a huge demand for graduates of computer science programs with the appropriate computer forensics education.

Patterson [6] says the field of computer forensics requires a person able to deal with highly technical subjects, yet articulate enough to explain and describe “unerase” to a jury. He goes on to say that a computer forensics specialist must “have the patience of a wildlife photographer and the literary skills of Mark Twain.”

Computer forensics is an exciting field that energizes the students who pursue its study. It behooves all computer science programs to develop one or more related courses

to meet the critical demand for professionals in this field.


This work was partially funded by NSF Minority Institutions Infrastructure Program grant #EIA-0330822.


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1. Apuzzo, M., FBI online sex stings winning first convictions, [Electronic Version], USA Today, retrieved on January 25, 2004 from:

2. Casey, E., & Seglem, K., Introduction, in E. Casey (Ed), Handbook of Computer Crime Investigation: Forensic Tools and Technology, San Diego, CA: Academic Press, 2002.

3. Dale, N., Weems, C., & Headington, M., Programming and Problem Solving with C++, Sudbury, MA, Jones and Bartlett Publishers, 1997.

4. Nelson B., Phillips, A., Enfinger, F., & Steuart, C., Guide to Computer Forensics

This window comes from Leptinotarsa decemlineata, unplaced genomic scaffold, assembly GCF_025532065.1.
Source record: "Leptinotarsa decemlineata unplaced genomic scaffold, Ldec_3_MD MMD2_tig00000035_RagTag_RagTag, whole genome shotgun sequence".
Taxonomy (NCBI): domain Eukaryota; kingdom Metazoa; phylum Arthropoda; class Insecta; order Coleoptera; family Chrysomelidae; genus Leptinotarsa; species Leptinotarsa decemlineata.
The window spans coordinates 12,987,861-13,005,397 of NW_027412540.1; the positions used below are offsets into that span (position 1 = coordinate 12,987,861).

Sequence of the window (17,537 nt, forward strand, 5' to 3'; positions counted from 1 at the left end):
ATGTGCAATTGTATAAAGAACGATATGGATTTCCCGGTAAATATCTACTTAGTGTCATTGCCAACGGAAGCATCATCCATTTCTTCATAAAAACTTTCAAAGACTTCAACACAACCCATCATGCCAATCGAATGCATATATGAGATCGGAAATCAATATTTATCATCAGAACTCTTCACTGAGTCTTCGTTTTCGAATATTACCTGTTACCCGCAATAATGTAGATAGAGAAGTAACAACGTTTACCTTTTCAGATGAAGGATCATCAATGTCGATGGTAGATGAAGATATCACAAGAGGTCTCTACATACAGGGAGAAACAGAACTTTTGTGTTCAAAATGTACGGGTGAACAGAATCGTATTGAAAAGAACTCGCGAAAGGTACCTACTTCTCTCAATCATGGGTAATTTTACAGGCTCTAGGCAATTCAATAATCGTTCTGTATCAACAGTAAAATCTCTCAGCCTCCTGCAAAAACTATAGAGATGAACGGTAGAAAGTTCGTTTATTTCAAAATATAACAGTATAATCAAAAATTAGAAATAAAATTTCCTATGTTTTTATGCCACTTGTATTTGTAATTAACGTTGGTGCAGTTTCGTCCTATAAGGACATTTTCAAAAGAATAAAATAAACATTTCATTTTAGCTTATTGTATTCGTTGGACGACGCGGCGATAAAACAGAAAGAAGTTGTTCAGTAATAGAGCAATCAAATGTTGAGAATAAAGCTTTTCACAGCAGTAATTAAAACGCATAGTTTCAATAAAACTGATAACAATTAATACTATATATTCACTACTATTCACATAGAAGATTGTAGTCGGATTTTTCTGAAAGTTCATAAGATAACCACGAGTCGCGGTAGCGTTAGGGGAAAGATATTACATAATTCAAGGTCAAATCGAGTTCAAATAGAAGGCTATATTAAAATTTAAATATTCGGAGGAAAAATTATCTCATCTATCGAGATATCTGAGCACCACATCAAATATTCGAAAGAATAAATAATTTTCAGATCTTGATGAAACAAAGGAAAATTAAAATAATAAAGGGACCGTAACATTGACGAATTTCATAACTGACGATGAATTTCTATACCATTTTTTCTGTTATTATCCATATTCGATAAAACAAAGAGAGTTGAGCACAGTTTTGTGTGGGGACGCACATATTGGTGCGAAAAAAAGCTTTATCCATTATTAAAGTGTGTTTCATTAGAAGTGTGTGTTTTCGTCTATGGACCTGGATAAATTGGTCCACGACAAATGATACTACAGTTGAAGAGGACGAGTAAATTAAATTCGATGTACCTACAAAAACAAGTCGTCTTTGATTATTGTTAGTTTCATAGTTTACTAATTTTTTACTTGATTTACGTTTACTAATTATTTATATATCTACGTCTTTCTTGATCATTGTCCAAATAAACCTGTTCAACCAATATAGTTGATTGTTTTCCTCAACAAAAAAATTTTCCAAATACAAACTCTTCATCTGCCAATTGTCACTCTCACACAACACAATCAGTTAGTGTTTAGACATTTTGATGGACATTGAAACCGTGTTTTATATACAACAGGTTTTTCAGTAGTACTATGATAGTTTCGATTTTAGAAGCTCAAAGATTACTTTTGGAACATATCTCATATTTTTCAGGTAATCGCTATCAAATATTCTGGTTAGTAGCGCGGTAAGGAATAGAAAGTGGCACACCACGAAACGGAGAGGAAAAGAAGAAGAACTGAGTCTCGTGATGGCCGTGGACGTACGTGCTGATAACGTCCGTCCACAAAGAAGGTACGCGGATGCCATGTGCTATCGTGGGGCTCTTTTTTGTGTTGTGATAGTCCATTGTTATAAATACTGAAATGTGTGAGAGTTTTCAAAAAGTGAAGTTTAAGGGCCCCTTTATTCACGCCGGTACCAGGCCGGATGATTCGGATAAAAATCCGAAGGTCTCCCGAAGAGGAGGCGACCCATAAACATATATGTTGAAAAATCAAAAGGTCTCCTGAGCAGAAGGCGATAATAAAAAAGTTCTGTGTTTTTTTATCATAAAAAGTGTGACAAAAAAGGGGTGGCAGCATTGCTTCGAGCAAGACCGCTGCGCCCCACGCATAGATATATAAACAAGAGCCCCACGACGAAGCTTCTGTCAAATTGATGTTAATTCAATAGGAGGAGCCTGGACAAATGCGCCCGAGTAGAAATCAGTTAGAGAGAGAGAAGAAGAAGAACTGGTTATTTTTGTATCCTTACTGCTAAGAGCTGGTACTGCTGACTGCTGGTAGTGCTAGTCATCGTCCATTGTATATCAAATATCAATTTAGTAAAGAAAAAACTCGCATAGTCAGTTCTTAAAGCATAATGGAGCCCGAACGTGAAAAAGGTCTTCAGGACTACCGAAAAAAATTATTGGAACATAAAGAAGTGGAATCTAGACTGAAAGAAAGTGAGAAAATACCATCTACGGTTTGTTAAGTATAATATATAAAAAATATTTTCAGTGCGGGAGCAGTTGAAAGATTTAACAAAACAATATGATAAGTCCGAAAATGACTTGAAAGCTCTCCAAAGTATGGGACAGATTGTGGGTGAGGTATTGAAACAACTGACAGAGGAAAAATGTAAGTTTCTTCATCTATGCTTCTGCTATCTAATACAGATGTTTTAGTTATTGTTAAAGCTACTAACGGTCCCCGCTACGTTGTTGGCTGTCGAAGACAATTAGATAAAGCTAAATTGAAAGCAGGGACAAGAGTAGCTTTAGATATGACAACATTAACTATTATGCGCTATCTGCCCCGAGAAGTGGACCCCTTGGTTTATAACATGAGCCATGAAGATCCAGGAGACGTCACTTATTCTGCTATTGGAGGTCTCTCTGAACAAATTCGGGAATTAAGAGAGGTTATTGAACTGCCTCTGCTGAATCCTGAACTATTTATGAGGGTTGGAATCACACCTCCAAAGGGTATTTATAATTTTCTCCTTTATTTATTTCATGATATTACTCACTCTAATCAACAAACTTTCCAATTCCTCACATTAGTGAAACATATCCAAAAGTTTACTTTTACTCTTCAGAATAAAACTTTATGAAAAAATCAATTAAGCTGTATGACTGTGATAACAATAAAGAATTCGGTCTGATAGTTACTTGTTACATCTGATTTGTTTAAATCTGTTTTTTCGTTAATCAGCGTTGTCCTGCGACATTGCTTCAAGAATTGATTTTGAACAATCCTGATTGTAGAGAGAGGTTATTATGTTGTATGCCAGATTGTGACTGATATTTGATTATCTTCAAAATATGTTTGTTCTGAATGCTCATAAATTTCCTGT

Investigations, Boston, MA, Course Technologies, 2004.

5. Nutter, Roy, presentation to CMU’s CyLab Faculty Capacity Building Program, Carnegie Mellon University, July 2004.

6. Patterson, K., Corpus Christi Police Department Computer Crimes Unit, personal interview, February 20, 2004.

7. Patzakis, J., The encase process, in E. Casey (Ed.), Handbook of Computer Crime Investigation: Forensic Tools and Technology, San Diego, CA, Academic Press,


8. Rogers, M., The role of criminal profiling in the computer forensics process, Computers & Security, May 2003, Vol. 22 Issue 4, 292-298. Retrieved April 12,

2004 from Science Direct.

9. Rogers, M., Seigfried, K., The future of computer forensics: a needs analysis survey, Computers & Security, February, 2004, Vol 23, Issue 1, 12-16. Retrieved April 12,

2004 from Science Direct .

10. Sullivan, L., FBI ties Internet scam increase to organized crime, and terrorist sympathizers, The Detroit News, February 14, 2004, retrieved April13, 2004, from

site visited on September 20, 2004.

12. Williams, P., Organized crime and cyber-crime: Implications for business, retrieved April 16, 2004, from Carnegie Mellon University CERT® Coordination Center Web site,

11. West